And for those of you who are cricket fans, you’ll be pleased to note that the cricket pitch is precisely one chain long, another enshrining of measurement in our lives.
However, the innovations from the French Revolution to Gunter’s Chain didn’t eliminate arbitrary measurement. In Britain, for example, there remained issues with arbitrary, old measures, captured even in more familiar Victorian history, as one contributor to Charles Dickens’s journal All the Year Round complained of hobbits:
If [I buy wheat] at Wrexham, [I must order] by the hobbet of one hundred and sixty eight [pounds]. But, even if I do happen to know what a hobbet of wheat means at Wrexham, that knowledge good for Flint is not good for Caernarvonshire. A hobbet of wheat at Pwlheli contains eighty-four pounds more than a hobbet at Wrexham; and a hobbet of oats is something altogether different; and a hobbet of barley is something altogether different again.
We’ve come a long way from these nasty little hobbitses of varying size and weight, but problems persist.
Hundreds of years after the Vasa tipped over, a similar mistake was made by NASA, in which the 1999 Mars Orbiter was lost, either smashed to bits or floating off into vast, empty space. It turned out the Jet Propulsion Laboratory made measurements in the metric system, whereas Lockheed Martin used inches and pounds. About half a billion dollars (in today’s value) was wiped out due to a conversion error. Our attempt to control the world through perfect measurement had, yet again, failed.
And now, a new problem has emerged. Like the medieval enthusiasts of the mensura Christi, we’ve made a cardinal error: conflating that which is measurable with that which is important and good.
The Tyranny of the Easily Measured
As the physicist Richard Feynman once quipped: “If our small minds, for some convenience, divide this…universe, into parts…remember that nature does not know it!” Humans are category creatures, with brains evolved to break down the information explosion that is our world—and cram it into neat and tidy little boxes that we can more easily understand. But nature doesn’t care how our brains make sense of reality.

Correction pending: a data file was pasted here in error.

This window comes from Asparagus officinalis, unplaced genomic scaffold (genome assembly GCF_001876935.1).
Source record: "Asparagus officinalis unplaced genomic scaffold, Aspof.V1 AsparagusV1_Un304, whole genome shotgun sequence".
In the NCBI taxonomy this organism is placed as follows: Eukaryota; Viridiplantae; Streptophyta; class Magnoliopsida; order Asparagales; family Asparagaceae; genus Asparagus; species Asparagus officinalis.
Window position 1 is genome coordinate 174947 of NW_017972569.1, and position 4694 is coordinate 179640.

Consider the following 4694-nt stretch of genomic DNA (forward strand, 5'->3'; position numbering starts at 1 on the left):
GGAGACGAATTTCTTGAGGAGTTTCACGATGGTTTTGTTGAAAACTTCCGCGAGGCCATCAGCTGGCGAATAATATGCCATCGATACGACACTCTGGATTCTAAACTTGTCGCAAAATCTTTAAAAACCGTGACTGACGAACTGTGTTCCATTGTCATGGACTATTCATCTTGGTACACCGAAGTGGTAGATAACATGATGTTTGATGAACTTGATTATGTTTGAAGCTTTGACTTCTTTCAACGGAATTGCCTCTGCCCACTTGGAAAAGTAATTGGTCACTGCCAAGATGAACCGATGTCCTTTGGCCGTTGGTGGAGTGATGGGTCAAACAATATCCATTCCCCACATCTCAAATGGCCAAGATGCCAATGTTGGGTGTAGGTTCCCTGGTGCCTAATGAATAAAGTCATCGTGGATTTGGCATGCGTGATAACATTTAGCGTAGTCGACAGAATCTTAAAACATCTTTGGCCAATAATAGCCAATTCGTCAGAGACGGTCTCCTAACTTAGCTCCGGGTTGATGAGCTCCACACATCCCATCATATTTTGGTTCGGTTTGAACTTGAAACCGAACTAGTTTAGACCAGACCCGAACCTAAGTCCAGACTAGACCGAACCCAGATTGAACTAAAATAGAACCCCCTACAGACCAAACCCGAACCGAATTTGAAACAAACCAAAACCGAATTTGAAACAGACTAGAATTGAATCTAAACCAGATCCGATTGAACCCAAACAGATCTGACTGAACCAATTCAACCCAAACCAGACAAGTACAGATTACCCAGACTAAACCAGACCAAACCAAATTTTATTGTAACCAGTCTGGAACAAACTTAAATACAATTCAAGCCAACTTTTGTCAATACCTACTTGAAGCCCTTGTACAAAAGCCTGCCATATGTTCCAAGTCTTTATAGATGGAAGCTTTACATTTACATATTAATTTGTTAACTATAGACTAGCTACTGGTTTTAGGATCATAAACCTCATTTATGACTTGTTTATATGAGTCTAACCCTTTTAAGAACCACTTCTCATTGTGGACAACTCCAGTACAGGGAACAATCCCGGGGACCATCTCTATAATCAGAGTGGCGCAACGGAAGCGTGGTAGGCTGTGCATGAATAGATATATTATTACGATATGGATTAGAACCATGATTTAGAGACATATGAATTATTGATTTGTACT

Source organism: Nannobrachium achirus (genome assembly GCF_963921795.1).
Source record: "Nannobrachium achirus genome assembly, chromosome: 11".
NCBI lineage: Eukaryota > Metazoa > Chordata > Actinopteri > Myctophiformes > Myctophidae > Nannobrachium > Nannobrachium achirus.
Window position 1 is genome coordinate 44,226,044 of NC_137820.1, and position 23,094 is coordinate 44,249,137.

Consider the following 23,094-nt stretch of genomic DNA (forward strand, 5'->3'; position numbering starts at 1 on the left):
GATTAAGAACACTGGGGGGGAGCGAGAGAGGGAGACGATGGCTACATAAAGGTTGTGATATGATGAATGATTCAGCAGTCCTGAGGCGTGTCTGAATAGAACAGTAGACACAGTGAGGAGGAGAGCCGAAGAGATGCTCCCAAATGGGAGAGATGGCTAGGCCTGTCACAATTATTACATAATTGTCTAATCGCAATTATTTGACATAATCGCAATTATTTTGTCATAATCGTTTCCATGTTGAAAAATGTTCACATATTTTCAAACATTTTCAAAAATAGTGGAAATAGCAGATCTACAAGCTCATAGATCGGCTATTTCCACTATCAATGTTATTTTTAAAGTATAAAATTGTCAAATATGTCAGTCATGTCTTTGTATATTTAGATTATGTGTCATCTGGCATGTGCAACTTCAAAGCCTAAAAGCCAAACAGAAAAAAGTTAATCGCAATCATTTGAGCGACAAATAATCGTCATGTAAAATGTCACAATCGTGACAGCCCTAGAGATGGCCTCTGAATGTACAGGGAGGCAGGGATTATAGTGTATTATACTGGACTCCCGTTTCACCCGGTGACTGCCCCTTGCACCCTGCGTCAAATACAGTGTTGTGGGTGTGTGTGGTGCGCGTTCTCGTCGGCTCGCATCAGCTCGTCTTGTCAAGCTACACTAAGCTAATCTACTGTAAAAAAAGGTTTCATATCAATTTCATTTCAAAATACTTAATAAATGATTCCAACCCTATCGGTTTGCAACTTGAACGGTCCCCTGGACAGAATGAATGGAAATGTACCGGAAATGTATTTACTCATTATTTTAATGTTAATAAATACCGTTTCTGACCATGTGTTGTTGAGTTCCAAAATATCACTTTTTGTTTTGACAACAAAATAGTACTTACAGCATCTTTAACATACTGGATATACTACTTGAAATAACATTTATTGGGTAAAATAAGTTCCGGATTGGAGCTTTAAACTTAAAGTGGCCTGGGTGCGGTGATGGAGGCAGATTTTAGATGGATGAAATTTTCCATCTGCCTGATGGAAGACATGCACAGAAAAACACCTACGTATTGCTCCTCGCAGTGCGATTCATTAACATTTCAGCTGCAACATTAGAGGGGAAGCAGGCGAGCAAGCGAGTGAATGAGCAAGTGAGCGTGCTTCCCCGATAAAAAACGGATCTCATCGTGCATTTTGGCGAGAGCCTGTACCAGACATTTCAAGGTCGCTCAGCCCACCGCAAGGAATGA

In the last several decades, we have studied ourselves with ever-greater amounts of data, which has produced ever-greater quantities of social hubris, a misplaced certainty that we can understand and tame our world. And yet, over and over, we get walloped by the unforeseen and the unexpected, from populist demagogues and financial meltdowns to wildfires and wars. The diagnosis continues to be mistaken: that we just need better data. The mantra of arrogant tech bros has become a hidden assumption of modern life: to control the world, measure it. Spreadsheets will set us free.
I’m a staunch believer in the value of data, evidence, and measurement. But not all that is important can be measured. And, unfortunately, we too often fall into the trap of convenience bias: conflating that which can be easily measured with that which is most important. It’s a sin of metrology, because no system of measurement—no matter how standardized—can tell you whether it’s worth measuring something in the first place.
And yet, we remain stuck in what we might call the tyranny of the easily measured, in which the pursuit of standardized metrics has, at times, blinded us. For example, the solidity of economic measures like GDP doesn’t always mean that it’s the right way to conceptualize lived prosperity. We should interrogate systems of measurement more, for as we have seen, the objective veneer quickly crumbles and exposes its subjective, accidental features once the history of metrology is understood.
The lesson, though, isn’t to abandon centuries of innovations in accurate measurement. Instead, it’s to recognize that all measurement is a somewhat arbitrary subdivision of reality, an agreed-upon mirage of human creation, imposed on an interconnected whole. Metrology has come a long way since the ancient Egyptians, but we would be fools to think that we have somehow escaped from the slippery challenges that have always plagued the science of measurement, or to think that we always know what to measure.
And, most importantly, we should recognize that measurement doesn’t just categorize the world, it always creates something new, by making us think differently about the world and our place within it.